Officer B Talks About the Role of Law Enforcement Within the Community

Officer B spoke to students and staff on a variety of topics – most notably how the police interact with young people.

Israel White, Staff Writer

“Officers are just like people,” expressed School Resource Officer (SRO) Mr. Brandon McClood – Officer B to most – to a packed classroom full of attentive students on January 28th at LAP. “I cannot stress that enough. Officers are just like regular people.”

Although he embodies this theme every day with his open and radiant personality, on this day students got the chance to hear Officer B voice this crucial message at the Paint Branch BSU sponsored forum. Through a question and answer session and open/free dialogue, the students gained insight into what it means for Officer B to serve as a police officer for not only the Paint Branch community but for people altogether.

Officer B’s personal code of conduct stands on the foundation that “[an] officer’s job is to protect and serve,” a word he emphasized strongly as he explained the significance of his position.
Although he admits that when people see him they often just see the uniform and the authority it represents, Officer B explained that an officer’s responsibility is not solely to enforce the law but to help people as well. When BSU Vice-president Marika Mwansa posed a question about how it felt knowing that the relationship between people of color and law enforcement is one of distrust and fear, Officer B cited the issue as a leading reason he pursued a career in law enforcement.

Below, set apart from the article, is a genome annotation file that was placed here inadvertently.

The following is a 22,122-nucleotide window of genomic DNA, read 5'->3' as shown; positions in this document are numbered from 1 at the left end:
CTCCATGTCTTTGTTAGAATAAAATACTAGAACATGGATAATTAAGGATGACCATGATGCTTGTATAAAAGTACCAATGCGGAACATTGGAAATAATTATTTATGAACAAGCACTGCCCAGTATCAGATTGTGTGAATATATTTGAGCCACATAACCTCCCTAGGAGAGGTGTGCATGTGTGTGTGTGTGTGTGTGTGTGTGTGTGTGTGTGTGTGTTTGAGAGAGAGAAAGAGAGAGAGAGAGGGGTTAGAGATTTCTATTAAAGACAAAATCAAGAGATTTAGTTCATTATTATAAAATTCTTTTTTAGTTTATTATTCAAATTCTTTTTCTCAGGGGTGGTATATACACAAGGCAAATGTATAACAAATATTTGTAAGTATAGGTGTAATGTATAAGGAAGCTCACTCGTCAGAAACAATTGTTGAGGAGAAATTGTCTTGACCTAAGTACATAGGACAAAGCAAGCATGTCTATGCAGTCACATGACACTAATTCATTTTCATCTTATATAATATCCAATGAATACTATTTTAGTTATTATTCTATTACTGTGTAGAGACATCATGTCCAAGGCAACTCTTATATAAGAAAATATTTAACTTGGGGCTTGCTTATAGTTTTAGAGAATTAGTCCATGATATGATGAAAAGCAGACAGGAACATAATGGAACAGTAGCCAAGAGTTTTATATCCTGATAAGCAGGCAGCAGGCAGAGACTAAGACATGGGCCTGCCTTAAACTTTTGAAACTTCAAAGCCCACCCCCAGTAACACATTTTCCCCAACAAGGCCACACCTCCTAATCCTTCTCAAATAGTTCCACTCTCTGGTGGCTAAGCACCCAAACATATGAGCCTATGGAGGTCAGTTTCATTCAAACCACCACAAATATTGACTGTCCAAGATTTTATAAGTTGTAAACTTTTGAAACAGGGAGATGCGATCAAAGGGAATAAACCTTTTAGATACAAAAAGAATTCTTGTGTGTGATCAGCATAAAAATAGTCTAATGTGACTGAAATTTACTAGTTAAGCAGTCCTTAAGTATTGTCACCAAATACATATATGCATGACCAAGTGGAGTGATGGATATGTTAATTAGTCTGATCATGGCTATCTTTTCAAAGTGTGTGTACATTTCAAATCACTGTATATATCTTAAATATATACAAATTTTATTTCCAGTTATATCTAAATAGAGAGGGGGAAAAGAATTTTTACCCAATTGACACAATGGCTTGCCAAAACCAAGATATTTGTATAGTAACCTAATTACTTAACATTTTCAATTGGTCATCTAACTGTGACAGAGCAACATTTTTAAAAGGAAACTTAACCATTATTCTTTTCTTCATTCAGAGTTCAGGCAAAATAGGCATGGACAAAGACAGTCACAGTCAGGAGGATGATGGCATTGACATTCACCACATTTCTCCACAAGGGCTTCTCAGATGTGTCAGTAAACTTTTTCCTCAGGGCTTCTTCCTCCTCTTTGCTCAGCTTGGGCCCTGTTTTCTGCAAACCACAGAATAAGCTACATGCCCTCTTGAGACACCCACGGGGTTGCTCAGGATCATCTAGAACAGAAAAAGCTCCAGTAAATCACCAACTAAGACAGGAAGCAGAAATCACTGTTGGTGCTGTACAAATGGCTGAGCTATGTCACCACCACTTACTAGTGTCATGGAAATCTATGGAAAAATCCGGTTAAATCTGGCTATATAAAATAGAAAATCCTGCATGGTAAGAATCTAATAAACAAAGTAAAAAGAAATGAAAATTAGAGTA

The drive to amend these poor relations, to connect with people, and to promote universal respect serve as his major inspirations. However, the discussion from the group moved into the idea that not all police officials abide by such upright principles, a crucial point for those in attendance. Police brutality, specifically against minorities, has proven itself a prominent issue in the United States and the group wanted to dive into the issue more.

Officer B continued the discussion and noted that, although it may be a familiar problem, it is not any less demanding of action. Officer B passed out a complaint form as he vehemently urged everyone that, whenever excessive force is used against them, to always “file a suit and make sure that it’s being investigated. Not just like ‘hey that happens to us all the time.’ No. Know what your rights are. [You] hear me? Know what your rights are.”
According to BSU Sponsor Mrs. Walker, “The purpose of the forum with Officer McClood was to teach students about the role of law enforcement within the community and also give them an opportunity to ask questions about things that they’ve seen concerning how police have handled youth, and in particular black youth, across the country.”

Mrs. Walker elaborated as well on the goal of each BSU forum. “One of the things that BSU has been trying to do with all of their forums is allow students to voice their opinions and, at the same time, learn how to express or relate what they need to say or how they need to be represented in a more positive manner,” she noted. “As a group, young people are sometimes looked down upon as not having the actual voice or their voices aren’t really heard so we’re trying to give them the tools to understand how to get your voice out there and be respected at the same time.”

Officer B makes a point during his presentation to students and staff.